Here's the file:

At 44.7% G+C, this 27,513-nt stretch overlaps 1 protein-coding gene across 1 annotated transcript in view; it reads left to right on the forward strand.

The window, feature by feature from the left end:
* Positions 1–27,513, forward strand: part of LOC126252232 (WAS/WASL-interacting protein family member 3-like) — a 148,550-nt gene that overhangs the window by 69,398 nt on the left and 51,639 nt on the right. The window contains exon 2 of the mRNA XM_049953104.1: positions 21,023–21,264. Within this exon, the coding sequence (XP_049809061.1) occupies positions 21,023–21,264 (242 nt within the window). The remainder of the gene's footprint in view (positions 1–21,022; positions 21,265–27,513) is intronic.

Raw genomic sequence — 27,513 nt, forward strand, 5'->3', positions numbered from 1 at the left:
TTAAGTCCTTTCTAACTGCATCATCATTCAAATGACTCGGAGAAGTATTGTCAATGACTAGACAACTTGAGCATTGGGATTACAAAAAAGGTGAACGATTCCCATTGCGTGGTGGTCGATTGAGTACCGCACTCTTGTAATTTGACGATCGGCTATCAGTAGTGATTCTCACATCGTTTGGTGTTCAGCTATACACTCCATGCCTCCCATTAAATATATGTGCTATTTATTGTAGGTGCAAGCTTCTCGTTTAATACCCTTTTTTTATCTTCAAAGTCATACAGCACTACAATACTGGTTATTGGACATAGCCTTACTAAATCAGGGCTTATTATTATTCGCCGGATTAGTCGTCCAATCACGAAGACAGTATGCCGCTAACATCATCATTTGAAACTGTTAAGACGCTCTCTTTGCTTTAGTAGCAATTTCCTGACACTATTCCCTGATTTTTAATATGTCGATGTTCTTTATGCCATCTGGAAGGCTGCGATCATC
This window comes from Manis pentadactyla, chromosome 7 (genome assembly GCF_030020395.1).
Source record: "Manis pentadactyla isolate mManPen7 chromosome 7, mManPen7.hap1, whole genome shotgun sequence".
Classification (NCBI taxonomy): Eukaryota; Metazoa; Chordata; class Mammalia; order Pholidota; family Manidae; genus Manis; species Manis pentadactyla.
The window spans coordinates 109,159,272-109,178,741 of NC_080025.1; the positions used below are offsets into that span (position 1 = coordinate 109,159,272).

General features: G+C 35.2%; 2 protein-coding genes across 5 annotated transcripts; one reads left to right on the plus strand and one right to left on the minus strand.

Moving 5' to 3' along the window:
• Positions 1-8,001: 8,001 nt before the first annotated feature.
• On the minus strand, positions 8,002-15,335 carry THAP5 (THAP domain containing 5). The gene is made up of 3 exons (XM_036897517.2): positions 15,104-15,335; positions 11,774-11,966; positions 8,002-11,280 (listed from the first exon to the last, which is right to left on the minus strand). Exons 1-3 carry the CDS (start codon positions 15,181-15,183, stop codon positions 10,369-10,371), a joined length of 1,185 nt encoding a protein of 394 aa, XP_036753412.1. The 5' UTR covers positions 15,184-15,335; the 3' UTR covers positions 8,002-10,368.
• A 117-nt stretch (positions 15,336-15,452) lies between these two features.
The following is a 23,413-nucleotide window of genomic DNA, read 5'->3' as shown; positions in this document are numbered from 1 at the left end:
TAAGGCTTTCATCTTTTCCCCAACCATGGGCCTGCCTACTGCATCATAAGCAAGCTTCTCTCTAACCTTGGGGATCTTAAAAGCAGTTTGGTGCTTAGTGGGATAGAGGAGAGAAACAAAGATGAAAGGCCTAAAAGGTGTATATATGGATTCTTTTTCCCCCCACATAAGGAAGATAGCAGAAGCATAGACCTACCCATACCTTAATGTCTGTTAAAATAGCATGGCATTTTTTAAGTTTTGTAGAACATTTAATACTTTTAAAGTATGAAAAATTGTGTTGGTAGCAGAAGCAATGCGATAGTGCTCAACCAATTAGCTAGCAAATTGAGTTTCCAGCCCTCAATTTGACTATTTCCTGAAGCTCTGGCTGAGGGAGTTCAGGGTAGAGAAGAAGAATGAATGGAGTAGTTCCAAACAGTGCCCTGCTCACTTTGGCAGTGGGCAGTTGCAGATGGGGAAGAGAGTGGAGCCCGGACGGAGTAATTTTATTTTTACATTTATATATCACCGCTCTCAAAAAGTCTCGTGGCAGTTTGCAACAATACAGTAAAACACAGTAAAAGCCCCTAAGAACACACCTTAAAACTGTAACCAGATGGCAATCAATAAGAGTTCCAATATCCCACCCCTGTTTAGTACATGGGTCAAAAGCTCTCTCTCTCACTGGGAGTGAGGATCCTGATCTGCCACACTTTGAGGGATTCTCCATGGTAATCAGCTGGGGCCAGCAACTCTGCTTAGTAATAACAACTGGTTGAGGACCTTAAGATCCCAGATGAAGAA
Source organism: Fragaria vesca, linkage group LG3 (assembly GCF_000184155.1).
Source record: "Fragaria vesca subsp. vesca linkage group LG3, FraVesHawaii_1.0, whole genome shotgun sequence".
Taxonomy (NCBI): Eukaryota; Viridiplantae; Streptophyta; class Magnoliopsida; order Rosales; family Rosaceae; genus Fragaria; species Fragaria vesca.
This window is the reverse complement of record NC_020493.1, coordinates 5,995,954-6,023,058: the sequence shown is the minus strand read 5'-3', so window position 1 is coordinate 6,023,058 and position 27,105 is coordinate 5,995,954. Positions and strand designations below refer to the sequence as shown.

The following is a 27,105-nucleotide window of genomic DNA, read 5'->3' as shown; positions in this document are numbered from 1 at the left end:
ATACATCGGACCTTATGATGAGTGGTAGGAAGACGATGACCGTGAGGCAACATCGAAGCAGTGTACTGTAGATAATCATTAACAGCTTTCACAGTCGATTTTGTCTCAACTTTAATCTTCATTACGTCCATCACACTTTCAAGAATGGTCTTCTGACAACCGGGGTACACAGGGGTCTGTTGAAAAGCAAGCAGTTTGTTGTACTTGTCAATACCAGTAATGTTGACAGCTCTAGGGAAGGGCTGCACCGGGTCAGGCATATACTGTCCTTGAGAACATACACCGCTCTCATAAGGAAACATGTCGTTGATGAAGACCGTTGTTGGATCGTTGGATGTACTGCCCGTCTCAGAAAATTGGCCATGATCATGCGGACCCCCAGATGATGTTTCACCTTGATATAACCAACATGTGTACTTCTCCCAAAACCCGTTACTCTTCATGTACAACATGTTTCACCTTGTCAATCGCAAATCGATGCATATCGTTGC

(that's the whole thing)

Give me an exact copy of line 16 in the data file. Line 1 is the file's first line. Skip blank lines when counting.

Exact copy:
TAAGGCTTTCATCTTTTCCCCAACCATGGGCCTGCCTACTGCATCATAAGCAAGCTTCTCTCTAACCTTGGGGATCTTAAAAGCAGTTTGGTGCTTAGTGGGATAGAGGAGAGAAACAAAGATGAAAGGCCTAAAAGGTGTATATATGGATTCTTTTTCCCCCCACATAAGGAAGATAGCAGAAGCATAGACCTACCCATACCTTAATGTCTGTTAAAATAGCATGGCATTTTTTAAGTTTTGTAGAACATTTAATACTTTTAAAGTATGAAAAATTGTGTTGGTAGCAGAAGCAATGCGATAGTGCTCAACCAATTAGCTAGCAAATTGAGTTTCCAGCCCTCAATTTGACTATTTCCTGAAGCTCTGGCTGAGGGAGTTCAGGGTAGAGAAGAAGAATGAATGGAGTAGTTCCAAACAGTGCCCTGCTCACTTTGGCAGTGGGCAGTTGCAGATGGGGAAGAGAGTGGAGCCCGGACGGAGTAATTTTATTTTTACATTTATATATCACCGCTCTCAAAAAGTCTCGTGGCAGTTTGCAACAATACAGTAAAACACAGTAAAAGCCCCTAAGAACACACCTTAAAACTGTAACCAGATGGCAATCAATAAGAGTTCCAATATCCCACCCCTGTTTAGTACATGGGTCAAAAGCTCTCTCTCTCACTGGGAGTGAGGATCCTGATCTGCCACACTTTGAGGGATTCTCCATGGTAATCAGCTGGGGCCAGCAACTCTGCTTAGTAATAACAACTGGTTGAGGACCTTAAGATCCCAGATGAAGAA